During World War II, lots of fighter planes were getting hit by anti-aircraft guns. Air Force officers wanted to add some protective armor/shield to the planes. The question was “where”?
The planes could only support a few more kilos of weight. A group of experts were called for a short consulting project. Fighter planes returning from missions were analyzed for bullet holes per square foot. They found 1.93 bullet holes/sq. foot near the tail of the planes whereas only 1.11 bullet holes/sq. foot close to the engine.
The Air Force experts thought that since the tail portion had the greatest density of bullets, that would be the logical location for putting an anti-bullet shield.
One of the experts named Abraham Wald said exactly the opposite; more protection is needed where the bullet holes aren’t – that is – around the engines.
His judgment surprised everyone. He said “We are counting the planes that returned from a mission. Planes with lots of bullet holes in the engine did not return at all”.
Einstein had said: Not everything that counts can be counted, and not everything that can be counted counts”.
I got this interesting story as a forward. It is a very good example of second level thinking.
In his exceptional book, The Most Important Thing, Howard Marks hits on the concept of second-order thinking, which he calls second-level thinking. Here is an interesting blog on Farnam Street on the concept. You can also read a Memo by Howard Marks on this here.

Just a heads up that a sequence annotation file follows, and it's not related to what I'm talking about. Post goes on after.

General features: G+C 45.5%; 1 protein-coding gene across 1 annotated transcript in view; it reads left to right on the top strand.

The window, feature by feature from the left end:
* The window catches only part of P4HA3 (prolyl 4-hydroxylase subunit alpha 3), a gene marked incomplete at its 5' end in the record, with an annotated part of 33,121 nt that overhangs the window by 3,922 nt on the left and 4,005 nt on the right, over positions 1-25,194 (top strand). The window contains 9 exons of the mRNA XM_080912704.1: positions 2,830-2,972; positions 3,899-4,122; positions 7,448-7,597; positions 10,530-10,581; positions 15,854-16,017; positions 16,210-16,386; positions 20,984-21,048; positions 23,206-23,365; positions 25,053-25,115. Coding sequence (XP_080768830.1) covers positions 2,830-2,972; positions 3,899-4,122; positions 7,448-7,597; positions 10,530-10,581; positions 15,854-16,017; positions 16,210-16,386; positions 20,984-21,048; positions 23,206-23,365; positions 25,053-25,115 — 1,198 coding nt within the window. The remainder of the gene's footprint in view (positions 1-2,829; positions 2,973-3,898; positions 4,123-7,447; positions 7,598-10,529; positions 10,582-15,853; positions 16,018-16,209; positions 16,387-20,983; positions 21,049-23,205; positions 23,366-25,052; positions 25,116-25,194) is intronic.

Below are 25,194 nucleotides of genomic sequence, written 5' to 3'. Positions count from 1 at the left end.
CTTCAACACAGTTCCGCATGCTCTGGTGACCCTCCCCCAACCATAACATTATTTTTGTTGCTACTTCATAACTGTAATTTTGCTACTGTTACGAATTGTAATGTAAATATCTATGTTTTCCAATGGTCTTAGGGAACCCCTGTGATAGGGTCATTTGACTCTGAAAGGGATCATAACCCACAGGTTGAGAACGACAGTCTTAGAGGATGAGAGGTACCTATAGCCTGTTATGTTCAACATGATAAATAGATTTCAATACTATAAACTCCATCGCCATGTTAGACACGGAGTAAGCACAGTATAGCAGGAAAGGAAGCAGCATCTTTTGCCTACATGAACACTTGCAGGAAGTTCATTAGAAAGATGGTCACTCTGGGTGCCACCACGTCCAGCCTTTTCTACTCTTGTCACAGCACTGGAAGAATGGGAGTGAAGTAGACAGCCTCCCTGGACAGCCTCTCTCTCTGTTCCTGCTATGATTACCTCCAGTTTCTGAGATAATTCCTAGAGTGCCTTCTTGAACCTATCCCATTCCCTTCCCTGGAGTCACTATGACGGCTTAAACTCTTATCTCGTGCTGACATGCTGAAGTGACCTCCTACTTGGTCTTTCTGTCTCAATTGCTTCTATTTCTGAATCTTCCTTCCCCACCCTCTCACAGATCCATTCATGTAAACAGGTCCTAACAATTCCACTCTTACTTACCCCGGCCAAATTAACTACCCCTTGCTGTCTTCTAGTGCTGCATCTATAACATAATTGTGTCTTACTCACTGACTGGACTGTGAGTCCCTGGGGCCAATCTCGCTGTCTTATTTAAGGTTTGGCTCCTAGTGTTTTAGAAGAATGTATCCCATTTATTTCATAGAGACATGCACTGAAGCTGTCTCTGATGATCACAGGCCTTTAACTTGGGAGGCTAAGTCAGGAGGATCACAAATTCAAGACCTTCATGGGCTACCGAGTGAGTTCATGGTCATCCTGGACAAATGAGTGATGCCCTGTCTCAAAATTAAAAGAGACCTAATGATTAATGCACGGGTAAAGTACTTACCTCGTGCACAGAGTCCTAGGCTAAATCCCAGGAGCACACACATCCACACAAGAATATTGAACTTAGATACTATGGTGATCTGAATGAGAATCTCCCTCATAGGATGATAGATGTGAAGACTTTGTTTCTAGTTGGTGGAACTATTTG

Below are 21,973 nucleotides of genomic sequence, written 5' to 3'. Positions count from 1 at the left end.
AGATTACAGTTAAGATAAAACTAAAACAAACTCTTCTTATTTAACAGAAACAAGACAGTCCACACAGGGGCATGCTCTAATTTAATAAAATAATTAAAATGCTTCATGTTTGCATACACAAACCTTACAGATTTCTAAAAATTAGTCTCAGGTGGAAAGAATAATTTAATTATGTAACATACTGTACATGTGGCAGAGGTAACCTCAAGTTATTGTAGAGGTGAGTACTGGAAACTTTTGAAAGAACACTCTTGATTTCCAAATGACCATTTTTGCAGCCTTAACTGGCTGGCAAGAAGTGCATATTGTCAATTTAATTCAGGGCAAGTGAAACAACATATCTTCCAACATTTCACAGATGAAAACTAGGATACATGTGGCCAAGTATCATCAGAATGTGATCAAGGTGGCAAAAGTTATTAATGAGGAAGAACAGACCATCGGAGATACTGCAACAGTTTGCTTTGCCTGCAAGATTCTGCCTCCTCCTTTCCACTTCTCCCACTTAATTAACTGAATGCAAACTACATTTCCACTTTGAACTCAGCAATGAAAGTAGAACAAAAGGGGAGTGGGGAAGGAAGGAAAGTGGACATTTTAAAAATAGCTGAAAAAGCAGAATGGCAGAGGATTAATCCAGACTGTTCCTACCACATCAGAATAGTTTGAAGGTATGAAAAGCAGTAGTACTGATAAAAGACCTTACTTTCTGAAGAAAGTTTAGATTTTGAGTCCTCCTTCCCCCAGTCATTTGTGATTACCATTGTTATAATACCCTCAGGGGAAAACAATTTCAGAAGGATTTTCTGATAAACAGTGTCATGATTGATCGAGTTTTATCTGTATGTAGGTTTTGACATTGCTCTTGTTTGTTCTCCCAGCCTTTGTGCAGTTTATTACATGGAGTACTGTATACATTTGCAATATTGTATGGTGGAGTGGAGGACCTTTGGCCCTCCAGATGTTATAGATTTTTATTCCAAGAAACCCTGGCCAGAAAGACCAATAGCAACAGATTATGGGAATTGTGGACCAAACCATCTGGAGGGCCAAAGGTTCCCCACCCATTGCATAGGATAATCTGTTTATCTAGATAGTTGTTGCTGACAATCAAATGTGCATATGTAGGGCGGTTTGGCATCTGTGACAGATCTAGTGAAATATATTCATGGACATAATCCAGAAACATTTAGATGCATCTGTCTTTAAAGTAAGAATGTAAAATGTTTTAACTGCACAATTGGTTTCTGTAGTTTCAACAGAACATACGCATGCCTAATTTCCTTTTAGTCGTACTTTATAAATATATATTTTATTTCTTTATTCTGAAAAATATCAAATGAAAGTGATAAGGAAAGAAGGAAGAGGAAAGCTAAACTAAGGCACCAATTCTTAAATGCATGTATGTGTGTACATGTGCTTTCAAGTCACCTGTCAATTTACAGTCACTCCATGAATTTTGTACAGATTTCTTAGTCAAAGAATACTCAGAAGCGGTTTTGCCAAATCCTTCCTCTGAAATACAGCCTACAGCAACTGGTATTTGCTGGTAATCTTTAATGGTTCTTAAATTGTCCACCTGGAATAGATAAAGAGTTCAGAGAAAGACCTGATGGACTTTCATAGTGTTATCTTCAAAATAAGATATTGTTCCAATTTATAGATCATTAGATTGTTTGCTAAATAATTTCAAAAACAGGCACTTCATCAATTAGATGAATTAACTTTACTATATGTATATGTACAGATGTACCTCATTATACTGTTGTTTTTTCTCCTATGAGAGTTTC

One of the important tools in second-level thinking or second-order thinking is Inversion. I briefly touched upon Inversion when I mentioned Charlie Munger’s story and quote of mathematician Jacobi. You can read the reference here.
The above fighter plane story is another example of second-level thinking using principle of Inversion. Others were looking at planes that returned safely and trying to identify which are they should protect. Abraham Wald rightly applied the Inversion principle and thought: “We should focus on the planes that didn’t return, and think why they didn’t and protect them from getting gunned down!”
Another example of principle of Inversion which many of you would know if you are fans of Amazon founder Jeff Bezos. When asked about what is the purpose or goal of life, most people would give answers which could be summarized as follows:
- My goal is to be happy in life – pursuit of happiness is the purpose of life
- My goal is to do justice to my potential – achieve the maximum that I am capable of
Jeff Bezos was asked similar question about his goal and what motivated him to found Amazon; and his answer was very interesting. He applied principle of inversion and said: “My idea was to minimize regrets in life when I am 80 years old!” This is a “Regret Minimization” approach as opposed to “Pursuit of Happiness” approach. Jeff said that giving Entrepreneurial instincts a shot was one of his life goals. If he had failed at Amazon he would have happily gone back to his previous career and would have scaled up there. But he wouldn’t have regretted at age of 80 that he had aspirations to start his own venture but he didn’t.
This is such a novel approach! It frees you from the burden of pursuing your dreams and fearing failure and enables you to just enjoy what you want to do and not have any regrets. Many things could be turned into success if we approach life with this philosophy!
Warren Buffett has often said that his biggest mistakes in life were not errors of commission, but the errors of omission. That is, Buffett regrets the opportunities he missed far more than his investing bets that went wrong. Because, according to him, in many cases of omission he had enough knowledge, insights, wisdom to make a right decision and yet for some reason he didn’t and then the missed opportunities turned out to be multi billion dollar “errors” – which never show up anywhere in the Books of Accounts.
Hope this highlights the power of second level thinking and principle of inversion as tools in thinking and decision making…
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